Friday, November 14, 2008

Full Blown

My favorite job ever (besides my current position as full time Mama) was one I worked many years ago, in my hometown, at the Toledo Museum of Art. (Yes, Toledo, Ohio has an art museum. And it is surprisingly terrific. I can say this with confidence, having spent countless hours since then inside the hallowed walls of the Met, the Louvre, the MoMA, etc., etc.). I was paid minimum wage to watch over a small gallery store, packed to the gills with the work of some very talented regional artists: Ethereal photographs of endless cornfields threatened by menacing skies, whimsical pop art like painted bicycles and mixed media murals, hand thrown pottery, delicate jewelry and, the belle of Toledo's ball, hand blown glass in just about every shape or color imaginable.

Toledo, located in Northwest Ohio, spent the bulk of the 20th century known as the "Glass City." And the Toledo Museum of Art is a direct and lasting consequence of this glass boom. The Museum was started by glass magnate Edward Drummond Libbey, and it carries on the Toledo glass tradition, highlighting this utilitarian, changeable, delicate yet durable medium. It was there, in that small gallery store in Ohio, that I learned to appreciate the beauty of hand blown glass. I have a small collection of blown glass ornaments that hang every year on my Christmas tree, sparkling in the lights, shining against the green branches, proud of their status as unique, singular works of art.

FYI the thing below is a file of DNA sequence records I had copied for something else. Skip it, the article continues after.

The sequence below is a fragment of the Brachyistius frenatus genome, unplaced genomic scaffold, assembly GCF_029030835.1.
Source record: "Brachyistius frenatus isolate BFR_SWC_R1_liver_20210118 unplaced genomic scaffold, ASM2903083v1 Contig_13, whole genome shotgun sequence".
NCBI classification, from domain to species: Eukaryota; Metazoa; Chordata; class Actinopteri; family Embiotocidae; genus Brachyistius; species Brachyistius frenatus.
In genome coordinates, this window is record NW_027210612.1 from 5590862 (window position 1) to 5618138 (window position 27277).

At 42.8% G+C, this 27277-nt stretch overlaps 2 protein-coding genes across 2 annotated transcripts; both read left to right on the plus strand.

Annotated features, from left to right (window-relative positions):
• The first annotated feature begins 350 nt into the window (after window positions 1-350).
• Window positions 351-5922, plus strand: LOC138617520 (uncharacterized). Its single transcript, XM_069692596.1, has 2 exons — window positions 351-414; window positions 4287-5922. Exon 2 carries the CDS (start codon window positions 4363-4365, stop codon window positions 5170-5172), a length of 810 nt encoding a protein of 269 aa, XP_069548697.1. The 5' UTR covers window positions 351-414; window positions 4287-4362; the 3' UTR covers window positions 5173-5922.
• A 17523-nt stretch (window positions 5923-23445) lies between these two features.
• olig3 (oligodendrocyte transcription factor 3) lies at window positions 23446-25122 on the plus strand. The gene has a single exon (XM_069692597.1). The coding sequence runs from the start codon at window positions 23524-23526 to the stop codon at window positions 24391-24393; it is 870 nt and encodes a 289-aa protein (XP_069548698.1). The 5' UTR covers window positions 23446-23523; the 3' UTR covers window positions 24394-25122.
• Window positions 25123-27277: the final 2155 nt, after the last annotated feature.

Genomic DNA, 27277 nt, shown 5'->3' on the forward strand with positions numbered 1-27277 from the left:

Nostalgic, I searched and found a few lovely hand blown works of art that I thought I'd share with you.

From AskesisArts Etsy shop.



From Lokiglasswork's Etsy shop.


From AllGlassDesigns, also on Etsy.



And from James Yarrito, one of my favorite Toledo artists, who I was fortunate enough to meet through my work at the museum.

2 comments:

Dawn said...

Thanks for the beauty today.
While I was in my first year of college I took ceramics... in an area connected to our studio the glass blowers would work. They went 24/7... all of them taking turns sharing the tools, etc... It was mesmernizing watching them work! To this day I love blown glass...
Thanks for the links!

Geri said...

Wow! How great, these are fabulous. Thanks for the link!